Review: The Dark Knight
Continuing the “Batman” saga as the title masked crime-fighter AKA Bruce Wayne (Christian Bale) is getting a handle on Gotham City’s criminal underworld with help from Commissioner Gordon (a glum Gary Oldman) and crusading DA Harvey Dent (Aaron Eckhart), who is dating Bruce Wayne’s ex, Rachel Dawes (the immensely likeable Maggie Gyllenhaal). Throwing a great big bloody spanner in the works is a demented young bank robber in a bad grease paint makeup job called The Joker (a lip-smacking, tongue-lashing Heath Ledger), whose stock and trade appears to be chaos, and sick little mind games. Eric Roberts plays a Mafioso, Tiny Lister is a prisoner, Cillian Murphy turns up briefly again as The Scarecrow (I actually thought it was an imposter, the scene was so badly handled), and character actor Ron Dean plays a cop (a profession he was seemingly already too old for back in the early 80s when he would play one in Chuck Norris films). Meanwhile, Wayne Enterprises gadget man Lucius Fox (Morgan Freeman), and loyal butler Alfred (Sir Michael Caine) are also on hand to lend support/advice to the somewhat tortured Wayne.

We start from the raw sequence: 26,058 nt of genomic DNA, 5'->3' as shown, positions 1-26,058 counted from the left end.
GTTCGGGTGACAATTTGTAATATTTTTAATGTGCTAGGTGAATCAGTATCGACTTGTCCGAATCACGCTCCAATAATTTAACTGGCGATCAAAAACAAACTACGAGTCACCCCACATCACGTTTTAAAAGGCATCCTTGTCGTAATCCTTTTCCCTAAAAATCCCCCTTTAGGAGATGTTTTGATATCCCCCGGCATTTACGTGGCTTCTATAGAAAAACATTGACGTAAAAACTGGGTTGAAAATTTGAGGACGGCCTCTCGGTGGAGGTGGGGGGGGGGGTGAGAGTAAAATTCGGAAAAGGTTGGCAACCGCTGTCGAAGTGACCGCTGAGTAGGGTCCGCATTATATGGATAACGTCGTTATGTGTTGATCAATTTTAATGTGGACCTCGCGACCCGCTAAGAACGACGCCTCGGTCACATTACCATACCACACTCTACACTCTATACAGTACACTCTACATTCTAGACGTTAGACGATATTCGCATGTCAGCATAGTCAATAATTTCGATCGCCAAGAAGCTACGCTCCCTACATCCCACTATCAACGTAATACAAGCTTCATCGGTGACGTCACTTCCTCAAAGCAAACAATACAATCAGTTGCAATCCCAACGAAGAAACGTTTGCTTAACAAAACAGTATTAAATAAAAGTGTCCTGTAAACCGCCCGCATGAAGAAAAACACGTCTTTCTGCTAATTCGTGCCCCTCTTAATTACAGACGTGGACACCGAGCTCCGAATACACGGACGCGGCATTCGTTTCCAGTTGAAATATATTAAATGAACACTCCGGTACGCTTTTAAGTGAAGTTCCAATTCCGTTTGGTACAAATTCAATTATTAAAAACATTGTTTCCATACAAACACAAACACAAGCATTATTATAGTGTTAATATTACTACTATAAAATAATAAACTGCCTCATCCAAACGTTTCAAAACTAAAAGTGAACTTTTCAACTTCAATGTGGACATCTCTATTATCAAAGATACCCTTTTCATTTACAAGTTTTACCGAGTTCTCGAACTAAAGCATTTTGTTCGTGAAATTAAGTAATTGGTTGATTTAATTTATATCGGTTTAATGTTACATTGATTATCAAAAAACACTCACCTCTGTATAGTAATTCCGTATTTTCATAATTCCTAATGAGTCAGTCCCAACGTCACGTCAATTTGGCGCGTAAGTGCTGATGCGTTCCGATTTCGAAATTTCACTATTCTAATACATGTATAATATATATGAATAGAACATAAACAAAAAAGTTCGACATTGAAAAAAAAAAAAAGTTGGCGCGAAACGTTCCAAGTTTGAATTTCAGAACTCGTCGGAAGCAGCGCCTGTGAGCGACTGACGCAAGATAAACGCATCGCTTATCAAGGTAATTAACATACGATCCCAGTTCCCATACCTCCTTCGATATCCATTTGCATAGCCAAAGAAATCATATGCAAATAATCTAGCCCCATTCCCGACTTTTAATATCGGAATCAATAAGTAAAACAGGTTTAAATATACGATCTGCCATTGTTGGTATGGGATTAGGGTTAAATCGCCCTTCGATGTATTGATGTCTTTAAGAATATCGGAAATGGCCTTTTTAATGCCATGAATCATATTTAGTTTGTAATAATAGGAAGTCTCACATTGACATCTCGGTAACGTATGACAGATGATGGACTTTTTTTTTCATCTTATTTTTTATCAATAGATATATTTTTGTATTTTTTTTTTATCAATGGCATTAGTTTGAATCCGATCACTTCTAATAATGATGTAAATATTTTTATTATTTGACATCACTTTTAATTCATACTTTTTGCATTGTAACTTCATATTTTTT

I was no fan of the previous “Batman” film from Christopher Nolan (“Batman Begins”, “Memento”), mostly because it seemed to have been made by someone who had no idea what a superhero movie was supposed to be like, nor did he seem to have much love for the genre. It stripped “Batman” of everything that made him...well, “Batman”, and aside from a few good performances, I found the film unmemorable. Sadly, things didn’t change for this 2008 sequel. Is it too much to ask for a damn comic book superhero movie for cryin’ out loud? In most cases, yes apparently it is too much to ask. Is it too much to ask for Gotham City to look like Gotham City and not Anytown USA? Obviously, for Nolan, it is indeed too much. Half an hour into the film I reflected on the fact that we had a film about bank robberies, police corruption, and various corporate dealings. WTF? Where’s the dude in the cape?